Eating healthily is important for children. They need large amounts of calories and nutrients to meet their energy needs, for repair and maintenance and to fuel growth. Developing good eating habits in children early on will mean they are more likely to eat healthily as they grow up and reduce the risk of developing coronary heart disease and other illnesses in later life.
Healthy eating for young children is different to the lower fat and high fibre diet recommended for the majority of adults in the UK. They have relatively high requirements for energy, and most other nutrients too, and need concentrated sources of these to make up a well-balanced diet. This doesn't mean they can't have low or reduced fat products or fibre-providing foods. But they shouldn't have too much of these either.
What foods should they have?
The easiest way to give advice on the foods that will help make a healthy balanced diet is to divide them into five groups. (www.eatwell.gov.uk/healthydiet/eatwellplate)
Bread, other cereals and potatoes
4-6 portions a day
Foods included in this group are; all breads i.e. white, wholemeal, multigrain, pitta bread, chapatti; breakfast cereals; potatoes; rice; pasta; noodles; yam; cassava; oats and other grains. These foods provide energy in the form of carbohydrate. Bread contains B vitamins as well as protein and calcium. Breakfast cereals may be fortified with some vitamins and minerals too.
Fruit and vegetables
At least 5 portions a day
This group includes all fresh, frozen, canned and dried fruit and vegetables as well as fruit (and vegetable) juices. They contain various vitamins and minerals that are essential for healthy growth and development, perhaps most importantly vitamin C. Some of these may help prevent the occurrence of chronic diseases such as heart disease and cancer in later life, so establishing a good eating pattern of fruit and vegetables now will obviously reap benefits later.
Meat, fish and alternatives
2-4 portions a day
The products in this group includes meat of all kinds, whether fresh, canned or frozen, as well as meat products such as bacon, ham sausages and beef burgers; poultry; and fish, in all its forms including fish fingers! The main nutrient supplied by these foods is protein — essential for healthy growth and development of muscles. In addition to this, they also provide some minerals such as iron in a form that can be used more easily by the body, as well as vitamins.
Milk and dairy foods
2-4 portions a day
This group includes all kinds of milk, whether fresh or UHT, cheese in all its many forms and varieties, yogurt and fromage frais. Milk and foods made from milk, are the major source of calcium in the diet. These help with the formation and maintenance of healthy bones and teeth. They are all good sources of energy, B vitamins and many other vitamins and minerals.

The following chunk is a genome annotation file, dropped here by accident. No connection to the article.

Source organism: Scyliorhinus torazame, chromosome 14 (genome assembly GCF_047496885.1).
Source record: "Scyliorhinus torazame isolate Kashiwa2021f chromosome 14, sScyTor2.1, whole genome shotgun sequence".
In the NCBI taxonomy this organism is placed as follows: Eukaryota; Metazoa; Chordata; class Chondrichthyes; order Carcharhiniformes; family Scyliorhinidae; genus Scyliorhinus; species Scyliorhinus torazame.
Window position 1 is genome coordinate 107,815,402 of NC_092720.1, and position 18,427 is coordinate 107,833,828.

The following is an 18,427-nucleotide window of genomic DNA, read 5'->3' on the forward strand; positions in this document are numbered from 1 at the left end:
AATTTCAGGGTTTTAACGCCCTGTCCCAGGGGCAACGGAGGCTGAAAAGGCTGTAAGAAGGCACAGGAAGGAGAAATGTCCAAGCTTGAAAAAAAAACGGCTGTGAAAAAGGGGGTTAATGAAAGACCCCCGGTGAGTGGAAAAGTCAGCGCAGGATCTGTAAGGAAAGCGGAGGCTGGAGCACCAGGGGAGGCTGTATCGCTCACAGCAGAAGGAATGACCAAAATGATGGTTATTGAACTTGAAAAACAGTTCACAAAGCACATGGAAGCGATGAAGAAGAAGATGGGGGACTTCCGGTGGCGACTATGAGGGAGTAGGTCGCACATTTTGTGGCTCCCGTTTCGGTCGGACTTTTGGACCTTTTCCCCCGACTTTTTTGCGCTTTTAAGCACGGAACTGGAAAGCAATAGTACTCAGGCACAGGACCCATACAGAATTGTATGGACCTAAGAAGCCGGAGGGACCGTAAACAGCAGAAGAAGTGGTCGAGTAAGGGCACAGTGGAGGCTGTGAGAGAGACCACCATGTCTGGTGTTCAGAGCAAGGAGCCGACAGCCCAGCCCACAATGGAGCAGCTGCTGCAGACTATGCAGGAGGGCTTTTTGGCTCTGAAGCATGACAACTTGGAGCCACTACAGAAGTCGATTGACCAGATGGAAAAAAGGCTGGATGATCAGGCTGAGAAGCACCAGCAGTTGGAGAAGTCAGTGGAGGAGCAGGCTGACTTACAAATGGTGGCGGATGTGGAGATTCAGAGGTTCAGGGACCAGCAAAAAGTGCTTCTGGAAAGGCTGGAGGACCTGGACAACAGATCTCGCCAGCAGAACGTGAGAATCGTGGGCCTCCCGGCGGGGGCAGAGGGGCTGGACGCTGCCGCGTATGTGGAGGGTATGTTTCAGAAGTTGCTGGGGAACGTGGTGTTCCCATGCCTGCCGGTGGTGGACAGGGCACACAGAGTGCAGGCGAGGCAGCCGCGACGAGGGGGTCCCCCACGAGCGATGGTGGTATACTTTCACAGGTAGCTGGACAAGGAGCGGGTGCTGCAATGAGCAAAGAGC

It is recommended that children under two years old have full-fat milk, but after that they can have semi-skimmed if the calories and nutrients are supplied by other sources in a healthy, varied diet. Skimmed milk can be introduced from the age of five.
Sugary and fatty foods
Up to 1 portion a day or in moderation
This final group of foods contains all fats, oils, sugars, biscuits, cakes, sweets, chocolate etc. The consumption of these foods should be limited, and when they are eaten if should only be in small amounts.
Are there any particular foods or nutrients to watch out for?
Fats provide a concentrated source of energy, giving twice the numbers of calories present in other important sources of energy. They also provide some essential fatty substances that can't be produced by the body, as well as the fat soluble vitamins (A, D, E and K).
While children shouldn't have a very low-fat diet, it's a good idea to try and get the balance of fats similar to that recommended for adults. This means cutting down on saturated fats and replacing them with unsaturated ones. In adults, this may help to keep blood cholesterol at favourable levels and may help reduce the risk of heart disease. Starting children on this pattern now may well mean they take it into adult life.
Saturated fats are found in larger amounts in animal products — meat and meat products, cheese, butter and cream and in some manufactured foods. There are two kinds of unsaturated fats. Polyunsaturated fats are found in vegetable and grain oils i.e. corn, sunflower and rapeseed oils; oily fish; and dark green vegetables. These are essential for the body to function properly. Mono-unsaturated fats are found in olive oil, nuts and avocado.
Sugars and Teeth
Children's teeth are most at risk from tooth decay, so try and avoid too many sweets, especially the sticky, chewy ones. Keep sweets and chocolates for meal times only — banning them altogether does not usually work. Dilute fruit juices or give them milk or water to drink. Make sure they brush their teeth after eating sweets and have good dental care routine. Your dentist can give you more details.
Vitamins and Minerals
A good variety of foods in the diet should ensure children get all the vitamins and minerals they need. Iron is important for young children as it helps to keep the blood healthy. Meat and dark green vegetables are rich sources of iron; it's also found in bread, eggs, nuts and lentils. Calcium and vitamin D are important for making the bones of growing children strong and healthy. Milk, cheese and yogurt are good sources of calcium (even low-fat varieties), which is also found in white bread, the soft bones of fish e.g. canned sardines, and pulses such as baked beans. Vitamin D is made in the body by the action of sunlight on the skin and is also found in foods like liver, fresh oily fish (salmon, tuna, mackerel and herring) and eggs.